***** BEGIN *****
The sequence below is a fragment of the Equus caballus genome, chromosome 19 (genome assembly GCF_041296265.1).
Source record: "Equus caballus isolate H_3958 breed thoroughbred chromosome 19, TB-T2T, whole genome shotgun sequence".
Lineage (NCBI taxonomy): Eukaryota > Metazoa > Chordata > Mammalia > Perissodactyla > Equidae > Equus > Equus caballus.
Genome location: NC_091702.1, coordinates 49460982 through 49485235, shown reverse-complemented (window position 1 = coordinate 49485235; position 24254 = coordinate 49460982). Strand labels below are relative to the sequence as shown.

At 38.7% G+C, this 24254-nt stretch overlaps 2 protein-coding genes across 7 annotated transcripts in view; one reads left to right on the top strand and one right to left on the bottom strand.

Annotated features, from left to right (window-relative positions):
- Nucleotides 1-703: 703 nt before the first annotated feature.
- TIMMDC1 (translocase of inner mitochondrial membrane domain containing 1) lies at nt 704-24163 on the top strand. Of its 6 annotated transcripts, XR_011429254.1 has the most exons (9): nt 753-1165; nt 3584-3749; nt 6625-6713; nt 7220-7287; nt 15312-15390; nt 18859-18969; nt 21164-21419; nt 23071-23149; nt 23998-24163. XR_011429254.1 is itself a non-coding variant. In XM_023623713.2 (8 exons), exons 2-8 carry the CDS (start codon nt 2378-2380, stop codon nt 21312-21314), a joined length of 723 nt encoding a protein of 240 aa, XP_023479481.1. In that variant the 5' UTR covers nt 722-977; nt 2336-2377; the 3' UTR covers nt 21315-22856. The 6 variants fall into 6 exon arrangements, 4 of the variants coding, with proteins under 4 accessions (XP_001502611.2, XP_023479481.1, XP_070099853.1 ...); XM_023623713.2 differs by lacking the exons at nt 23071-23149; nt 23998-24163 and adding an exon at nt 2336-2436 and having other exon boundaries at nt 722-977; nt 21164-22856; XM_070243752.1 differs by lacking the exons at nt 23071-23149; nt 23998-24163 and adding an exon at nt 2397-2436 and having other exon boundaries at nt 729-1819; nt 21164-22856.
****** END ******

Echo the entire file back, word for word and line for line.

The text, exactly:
The sequence below is a fragment of the Equus caballus genome, chromosome 19 (genome assembly GCF_041296265.1).
Source record: "Equus caballus isolate H_3958 breed thoroughbred chromosome 19, TB-T2T, whole genome shotgun sequence".
Lineage (NCBI taxonomy): Eukaryota > Metazoa > Chordata > Mammalia > Perissodactyla > Equidae > Equus > Equus caballus.
Genome location: NC_091702.1, coordinates 49460982 through 49485235, shown reverse-complemented (window position 1 = coordinate 49485235; position 24254 = coordinate 49460982). Strand labels below are relative to the sequence as shown.

At 38.7% G+C, this 24254-nt stretch overlaps 2 protein-coding genes across 7 annotated transcripts in view; one reads left to right on the top strand and one right to left on the bottom strand.

Annotated features, from left to right (window-relative positions):
- Nucleotides 1-703: 703 nt before the first annotated feature.
- TIMMDC1 (translocase of inner mitochondrial membrane domain containing 1) lies at nt 704-24163 on the top strand. Of its 6 annotated transcripts, XR_011429254.1 has the most exons (9): nt 753-1165; nt 3584-3749; nt 6625-6713; nt 7220-7287; nt 15312-15390; nt 18859-18969; nt 21164-21419; nt 23071-23149; nt 23998-24163. XR_011429254.1 is itself a non-coding variant. In XM_023623713.2 (8 exons), exons 2-8 carry the CDS (start codon nt 2378-2380, stop codon nt 21312-21314), a joined length of 723 nt encoding a protein of 240 aa, XP_023479481.1. In that variant the 5' UTR covers nt 722-977; nt 2336-2377; the 3' UTR covers nt 21315-22856. The 6 variants fall into 6 exon arrangements, 4 of the variants coding, with proteins under 4 accessions (XP_001502611.2, XP_023479481.1, XP_070099853.1 ...); XM_023623713.2 differs by lacking the exons at nt 23071-23149; nt 23998-24163 and adding an exon at nt 2336-2436 and having other exon boundaries at nt 722-977; nt 21164-22856; XM_070243752.1 differs by lacking the exons at nt 23071-23149; nt 23998-24163 and adding an exon at nt 2397-2436 and having other exon boundaries at nt 729-1819; nt 21164-22856.